About 30 years ago, I had the amazing experience of going through such a ceremony. For weeks, a committee of three interviewed me, and most of my friends, including ones I hadn’t seen in years. I got no feedback on their findings at any time during the process but on the day of the ceremony itself, it was announced that one day, about ten years earlier, I was walking along the beach on Lake Michigan with an old girlfriend when we saw a large yellow bird sitting in a fallen tree at the foot of a dune. I still don’t know today if it was a hawk, and eagle, or an osprey; I’m not a birder. But I was fascinated. My girlfriend stayed at the water’s edge while I walked closer and closer by degrees until I finally got within six feet of the bird. I was mesmerized at the needle-like beak and talons on him. I never realized they were that sharp. It let me understand just how they were able to capture prey so easily.
The bird and I stared, checking each other out up and down for about three minutes, and he seemed to be in no way intimidated by my presence. He could have flown off at any time, and I expected he would. With this human invading his space like that, it was the rational thing to do. But he just looked at me.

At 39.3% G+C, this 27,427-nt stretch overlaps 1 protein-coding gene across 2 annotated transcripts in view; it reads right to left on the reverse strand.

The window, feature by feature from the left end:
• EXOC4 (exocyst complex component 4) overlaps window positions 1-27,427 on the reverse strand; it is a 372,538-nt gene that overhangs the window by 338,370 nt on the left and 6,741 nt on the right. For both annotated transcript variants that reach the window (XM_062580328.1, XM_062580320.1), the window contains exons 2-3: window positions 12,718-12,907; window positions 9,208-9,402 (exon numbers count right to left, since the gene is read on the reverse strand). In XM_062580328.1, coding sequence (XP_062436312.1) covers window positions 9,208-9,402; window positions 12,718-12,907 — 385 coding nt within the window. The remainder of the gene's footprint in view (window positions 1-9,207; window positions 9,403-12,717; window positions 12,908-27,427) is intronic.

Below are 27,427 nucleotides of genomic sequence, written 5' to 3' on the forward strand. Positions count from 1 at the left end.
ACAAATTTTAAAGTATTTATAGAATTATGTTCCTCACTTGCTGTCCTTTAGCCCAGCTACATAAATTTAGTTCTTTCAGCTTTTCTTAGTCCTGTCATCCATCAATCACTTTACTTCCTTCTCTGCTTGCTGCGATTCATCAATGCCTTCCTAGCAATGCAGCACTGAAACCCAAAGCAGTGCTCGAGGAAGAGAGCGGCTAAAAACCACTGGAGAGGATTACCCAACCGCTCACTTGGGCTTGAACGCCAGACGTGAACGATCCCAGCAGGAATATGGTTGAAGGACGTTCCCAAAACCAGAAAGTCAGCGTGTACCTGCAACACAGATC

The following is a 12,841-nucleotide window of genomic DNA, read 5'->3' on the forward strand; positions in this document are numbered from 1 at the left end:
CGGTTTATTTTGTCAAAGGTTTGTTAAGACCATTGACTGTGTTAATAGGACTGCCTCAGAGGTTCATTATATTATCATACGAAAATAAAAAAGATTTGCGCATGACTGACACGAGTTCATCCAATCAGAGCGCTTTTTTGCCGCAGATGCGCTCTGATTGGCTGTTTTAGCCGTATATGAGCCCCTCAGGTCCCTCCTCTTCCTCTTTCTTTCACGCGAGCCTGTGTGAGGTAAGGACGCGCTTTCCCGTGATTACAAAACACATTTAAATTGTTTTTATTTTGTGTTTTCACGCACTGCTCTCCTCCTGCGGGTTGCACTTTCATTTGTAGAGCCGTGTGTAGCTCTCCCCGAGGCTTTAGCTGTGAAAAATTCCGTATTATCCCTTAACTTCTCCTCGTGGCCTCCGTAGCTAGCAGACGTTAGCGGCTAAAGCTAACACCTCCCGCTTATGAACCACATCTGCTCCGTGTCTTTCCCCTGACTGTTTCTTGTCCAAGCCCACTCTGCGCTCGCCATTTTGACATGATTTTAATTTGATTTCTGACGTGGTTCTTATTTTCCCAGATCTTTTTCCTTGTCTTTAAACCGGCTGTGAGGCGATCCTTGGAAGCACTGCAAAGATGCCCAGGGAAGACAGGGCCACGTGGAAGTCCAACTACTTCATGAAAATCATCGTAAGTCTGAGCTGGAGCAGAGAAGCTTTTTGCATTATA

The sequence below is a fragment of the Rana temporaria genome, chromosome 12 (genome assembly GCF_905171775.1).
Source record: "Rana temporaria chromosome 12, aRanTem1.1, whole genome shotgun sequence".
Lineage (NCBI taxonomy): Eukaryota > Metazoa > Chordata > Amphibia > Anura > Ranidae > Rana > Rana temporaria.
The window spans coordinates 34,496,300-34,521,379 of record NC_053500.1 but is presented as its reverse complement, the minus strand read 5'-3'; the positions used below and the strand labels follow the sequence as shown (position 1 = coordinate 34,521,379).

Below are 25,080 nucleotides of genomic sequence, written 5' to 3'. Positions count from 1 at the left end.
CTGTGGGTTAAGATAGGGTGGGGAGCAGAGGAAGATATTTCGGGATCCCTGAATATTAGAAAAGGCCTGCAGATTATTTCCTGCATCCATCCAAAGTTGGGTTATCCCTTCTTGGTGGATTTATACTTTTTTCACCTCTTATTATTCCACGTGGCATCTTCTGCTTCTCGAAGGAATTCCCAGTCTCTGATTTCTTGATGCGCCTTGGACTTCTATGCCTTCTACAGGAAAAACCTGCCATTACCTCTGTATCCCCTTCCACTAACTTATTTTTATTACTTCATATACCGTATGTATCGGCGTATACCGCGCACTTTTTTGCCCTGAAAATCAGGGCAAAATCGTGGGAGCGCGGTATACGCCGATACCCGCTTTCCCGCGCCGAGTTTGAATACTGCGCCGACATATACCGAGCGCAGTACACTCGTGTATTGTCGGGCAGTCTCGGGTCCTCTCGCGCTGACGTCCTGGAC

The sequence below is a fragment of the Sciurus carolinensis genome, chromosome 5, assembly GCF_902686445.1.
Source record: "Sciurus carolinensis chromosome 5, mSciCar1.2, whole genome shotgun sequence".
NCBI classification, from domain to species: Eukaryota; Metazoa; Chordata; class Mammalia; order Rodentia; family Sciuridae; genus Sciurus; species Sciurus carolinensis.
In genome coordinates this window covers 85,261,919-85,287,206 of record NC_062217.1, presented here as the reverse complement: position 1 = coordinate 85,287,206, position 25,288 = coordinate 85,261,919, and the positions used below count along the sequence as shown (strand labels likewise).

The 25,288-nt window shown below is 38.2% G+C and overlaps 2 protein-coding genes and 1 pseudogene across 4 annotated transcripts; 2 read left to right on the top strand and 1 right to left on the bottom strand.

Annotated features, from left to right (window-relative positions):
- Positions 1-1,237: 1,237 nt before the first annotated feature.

Eventually, I walked back to the lady who was waiting on me and we continued on our way. About a hundred yards down the beach, I turned around to look back at the tree and saw that he too had moved on.
Apparently the lady I was with related the event to the committee when they contacted her, and on that night I received the name “Yellowhawk.”
It seems to me that a name that reflects who we are is far more meaningful than either of the other options because it carries a truth about us, something the other options lack. A name should define us for the world, not tell what someone planned for us to be. As cowboy poet Buck Ramsey wrote: “We are what we do, not what we lay claim to.”
Too bad it doesn’t work that way in our society.